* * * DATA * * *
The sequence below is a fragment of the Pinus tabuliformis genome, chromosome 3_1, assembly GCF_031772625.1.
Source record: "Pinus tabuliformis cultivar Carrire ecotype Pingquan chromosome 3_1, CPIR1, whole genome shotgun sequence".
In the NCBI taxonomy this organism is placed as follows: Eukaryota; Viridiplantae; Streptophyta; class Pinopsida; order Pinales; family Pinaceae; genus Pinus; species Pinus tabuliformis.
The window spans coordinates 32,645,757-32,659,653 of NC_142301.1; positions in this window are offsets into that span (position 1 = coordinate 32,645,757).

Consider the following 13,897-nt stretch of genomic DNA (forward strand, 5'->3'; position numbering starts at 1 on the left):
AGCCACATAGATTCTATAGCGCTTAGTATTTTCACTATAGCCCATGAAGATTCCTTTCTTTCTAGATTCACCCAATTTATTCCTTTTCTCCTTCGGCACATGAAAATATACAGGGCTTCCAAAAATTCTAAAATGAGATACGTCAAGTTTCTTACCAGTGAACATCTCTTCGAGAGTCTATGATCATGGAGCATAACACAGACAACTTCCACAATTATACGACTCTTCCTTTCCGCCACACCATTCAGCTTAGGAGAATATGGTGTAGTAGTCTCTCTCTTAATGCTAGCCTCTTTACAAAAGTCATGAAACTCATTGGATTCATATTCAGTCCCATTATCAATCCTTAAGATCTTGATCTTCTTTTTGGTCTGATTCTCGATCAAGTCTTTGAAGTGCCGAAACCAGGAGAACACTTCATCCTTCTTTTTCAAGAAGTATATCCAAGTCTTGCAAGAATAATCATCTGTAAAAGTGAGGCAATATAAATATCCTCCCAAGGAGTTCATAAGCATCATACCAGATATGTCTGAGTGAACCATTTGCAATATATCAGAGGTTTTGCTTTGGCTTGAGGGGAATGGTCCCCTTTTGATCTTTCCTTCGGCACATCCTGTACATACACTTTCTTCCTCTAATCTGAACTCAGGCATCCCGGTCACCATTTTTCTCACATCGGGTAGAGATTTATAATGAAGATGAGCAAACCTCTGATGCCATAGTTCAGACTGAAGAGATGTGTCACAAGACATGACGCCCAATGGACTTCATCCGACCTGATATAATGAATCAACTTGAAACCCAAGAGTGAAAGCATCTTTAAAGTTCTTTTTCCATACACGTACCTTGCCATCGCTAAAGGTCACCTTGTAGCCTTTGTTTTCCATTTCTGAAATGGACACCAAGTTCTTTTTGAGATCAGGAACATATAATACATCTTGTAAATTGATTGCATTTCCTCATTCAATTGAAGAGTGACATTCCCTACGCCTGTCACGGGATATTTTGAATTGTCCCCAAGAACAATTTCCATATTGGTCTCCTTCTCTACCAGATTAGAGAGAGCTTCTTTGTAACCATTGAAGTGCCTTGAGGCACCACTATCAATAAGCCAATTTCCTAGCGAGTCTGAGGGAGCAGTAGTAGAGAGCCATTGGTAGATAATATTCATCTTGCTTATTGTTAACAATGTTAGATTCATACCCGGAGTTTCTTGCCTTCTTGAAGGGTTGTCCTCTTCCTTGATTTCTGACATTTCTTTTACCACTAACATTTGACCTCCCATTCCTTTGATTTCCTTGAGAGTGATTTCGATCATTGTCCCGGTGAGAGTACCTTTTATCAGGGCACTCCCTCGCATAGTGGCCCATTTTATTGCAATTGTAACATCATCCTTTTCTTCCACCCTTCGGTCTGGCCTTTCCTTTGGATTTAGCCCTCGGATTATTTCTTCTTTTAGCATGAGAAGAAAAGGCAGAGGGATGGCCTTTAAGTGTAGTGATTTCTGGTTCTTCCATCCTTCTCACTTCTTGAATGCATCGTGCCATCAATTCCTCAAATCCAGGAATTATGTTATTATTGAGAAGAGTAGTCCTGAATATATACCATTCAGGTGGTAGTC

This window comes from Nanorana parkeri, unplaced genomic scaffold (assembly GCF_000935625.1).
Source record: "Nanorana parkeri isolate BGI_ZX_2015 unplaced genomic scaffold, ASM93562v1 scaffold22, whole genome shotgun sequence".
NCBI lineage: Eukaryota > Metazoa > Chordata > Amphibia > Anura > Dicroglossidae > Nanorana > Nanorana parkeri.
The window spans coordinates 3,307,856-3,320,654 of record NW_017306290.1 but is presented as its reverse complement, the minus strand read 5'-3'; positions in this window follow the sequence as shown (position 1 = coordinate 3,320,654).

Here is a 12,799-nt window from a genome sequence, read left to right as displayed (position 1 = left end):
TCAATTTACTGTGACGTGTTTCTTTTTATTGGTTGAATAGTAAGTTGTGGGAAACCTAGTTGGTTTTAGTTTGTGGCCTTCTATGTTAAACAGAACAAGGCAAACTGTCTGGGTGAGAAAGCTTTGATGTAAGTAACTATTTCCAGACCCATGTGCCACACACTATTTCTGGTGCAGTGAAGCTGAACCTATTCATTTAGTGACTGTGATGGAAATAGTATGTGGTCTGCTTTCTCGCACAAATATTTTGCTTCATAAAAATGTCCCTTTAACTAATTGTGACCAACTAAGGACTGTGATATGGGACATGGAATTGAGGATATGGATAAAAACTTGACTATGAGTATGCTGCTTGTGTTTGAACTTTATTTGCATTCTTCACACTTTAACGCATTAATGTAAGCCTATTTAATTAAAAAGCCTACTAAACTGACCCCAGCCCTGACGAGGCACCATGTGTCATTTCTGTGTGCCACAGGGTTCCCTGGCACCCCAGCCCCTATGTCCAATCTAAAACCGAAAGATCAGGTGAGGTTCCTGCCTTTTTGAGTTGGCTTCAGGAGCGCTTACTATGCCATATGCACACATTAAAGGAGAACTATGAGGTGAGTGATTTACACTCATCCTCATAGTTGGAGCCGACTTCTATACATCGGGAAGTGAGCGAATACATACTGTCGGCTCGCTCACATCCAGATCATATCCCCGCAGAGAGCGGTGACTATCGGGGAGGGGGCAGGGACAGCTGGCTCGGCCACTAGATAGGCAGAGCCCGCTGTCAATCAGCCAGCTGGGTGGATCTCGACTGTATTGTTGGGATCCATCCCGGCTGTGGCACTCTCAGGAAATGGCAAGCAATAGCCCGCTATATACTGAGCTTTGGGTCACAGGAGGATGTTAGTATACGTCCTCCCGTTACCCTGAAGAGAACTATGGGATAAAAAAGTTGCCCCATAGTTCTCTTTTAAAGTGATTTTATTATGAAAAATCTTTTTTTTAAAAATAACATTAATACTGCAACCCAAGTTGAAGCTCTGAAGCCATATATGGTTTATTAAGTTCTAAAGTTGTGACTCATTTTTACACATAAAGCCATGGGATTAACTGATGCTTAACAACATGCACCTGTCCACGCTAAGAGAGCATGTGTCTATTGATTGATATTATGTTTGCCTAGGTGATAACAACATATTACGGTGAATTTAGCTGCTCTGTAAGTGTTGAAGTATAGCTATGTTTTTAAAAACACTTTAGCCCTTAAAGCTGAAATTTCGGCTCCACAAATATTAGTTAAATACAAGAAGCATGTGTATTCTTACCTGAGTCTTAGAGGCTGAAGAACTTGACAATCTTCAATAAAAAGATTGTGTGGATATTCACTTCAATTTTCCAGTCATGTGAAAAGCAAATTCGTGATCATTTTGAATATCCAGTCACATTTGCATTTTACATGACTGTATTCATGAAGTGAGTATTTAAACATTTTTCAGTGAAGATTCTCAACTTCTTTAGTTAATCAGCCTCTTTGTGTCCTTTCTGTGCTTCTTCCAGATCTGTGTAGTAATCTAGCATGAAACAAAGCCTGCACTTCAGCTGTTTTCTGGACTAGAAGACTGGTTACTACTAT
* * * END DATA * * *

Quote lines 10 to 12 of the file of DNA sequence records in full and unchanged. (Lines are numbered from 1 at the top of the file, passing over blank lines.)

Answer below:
The window spans coordinates 3,307,856-3,320,654 of record NW_017306290.1 but is presented as its reverse complement, the minus strand read 5'-3'; positions in this window follow the sequence as shown (position 1 = coordinate 3,320,654).

Here is a 12,799-nt window from a genome sequence, read left to right as displayed (position 1 = left end):
TCAATTTACTGTGACGTGTTTCTTTTTATTGGTTGAATAGTAAGTTGTGGGAAACCTAGTTGGTTTTAGTTTGTGGCCTTCTATGTTAAACAGAACAAGGCAAACTGTCTGGGTGAGAAAGCTTTGATGTAAGTAACTATTTCCAGACCCATGTGCCACACACTATTTCTGGTGCAGTGAAGCTGAACCTATTCATTTAGTGACTGTGATGGAAATAGTATGTGGTCTGCTTTCTCGCACAAATATTTTGCTTCATAAAAATGTCCCTTTAACTAATTGTGACCAACTAAGGACTGTGATATGGGACATGGAATTGAGGATATGGATAAAAACTTGACTATGAGTATGCTGCTTGTGTTTGAACTTTATTTGCATTCTTCACACTTTAACGCATTAATGTAAGCCTATTTAATTAAAAAGCCTACTAAACTGACCCCAGCCCTGACGAGGCACCATGTGTCATTTCTGTGTGCCACAGGGTTCCCTGGCACCCCAGCCCCTATGTCCAATCTAAAACCGAAAGATCAGGTGAGGTTCCTGCCTTTTTGAGTTGGCTTCAGGAGCGCTTACTATGCCATATGCACACATTAAAGGAGAACTATGAGGTGAGTGATTTACACTCATCCTCATAGTTGGAGCCGACTTCTATACATCGGGAAGTGAGCGAATACATACTGTCGGCTCGCTCACATCCAGATCATATCCCCGCAGAGAGCGGTGACTATCGGGGAGGGGGCAGGGACAGCTGGCTCGGCCACTAGATAGGCAGAGCCCGCTGTCAATCAGCCAGCTGGGTGGATCTCGACTGTATTGTTGGGATCCATCCCGGCTGTGGCACTCTCAGGAAATGGCAAGCAATAGCCCGCTATATACTGAGCTTTGGGTCACAGGAGGATGTTAGTATACGTCCTCCCGTTACCCTGAAGAGAACTATGGGATAAAAAAGTTGCCCCATAGTTCTCTTTTAAAGTGATTTTATTATGAAAAATCTTTTTTTTAAAAATAACATTAATACTGCAACCCAAGTTGAAGCTCTGAAGCCATATATGGTTTATTAAGTTCTAAAGTTGTGACTCATTTTTACACATAAAGCCATGGGATTAACTGATGCTTAACAACATGCACCTGTCCACGCTAAGAGAGCATGTGTCTATTGATTGATATTATGTTTGCCTAGGTGATAACAACATATTACGGTGAATTTAGCTGCTCTGTAAGTGTTGAAGTATAGCTATGTTTTTAAAAACACTTTAGCCCTTAAAGCTGAAATTTCGGCTCCACAAATATTAGTTAAATACAAGAAGCATGTGTATTCTTACCTGAGTCTTAGAGGCTGAAGAACTTGACAATCTTCAATAAAAAGATTGTGTGGATATTCACTTCAATTTTCCAGTCATGTGAAAAGCAAATTCGTGATCATTTTGAATATCCAGTCACATTTGCATTTTACATGACTGTATTCATGAAGTGAGTATTTAAACATTTTTCAGTGAAGATTCTCAACTTCTTTAGTTAATCAGCCTCTTTGTGTCCTTTCTGTGCTTCTTCCAGATCTGTGTAGTAATCTAGCATGAAACAAAGCCTGCACTTCAGCTGTTTTCTGGACTAGAAGACTGGTTACTACTAT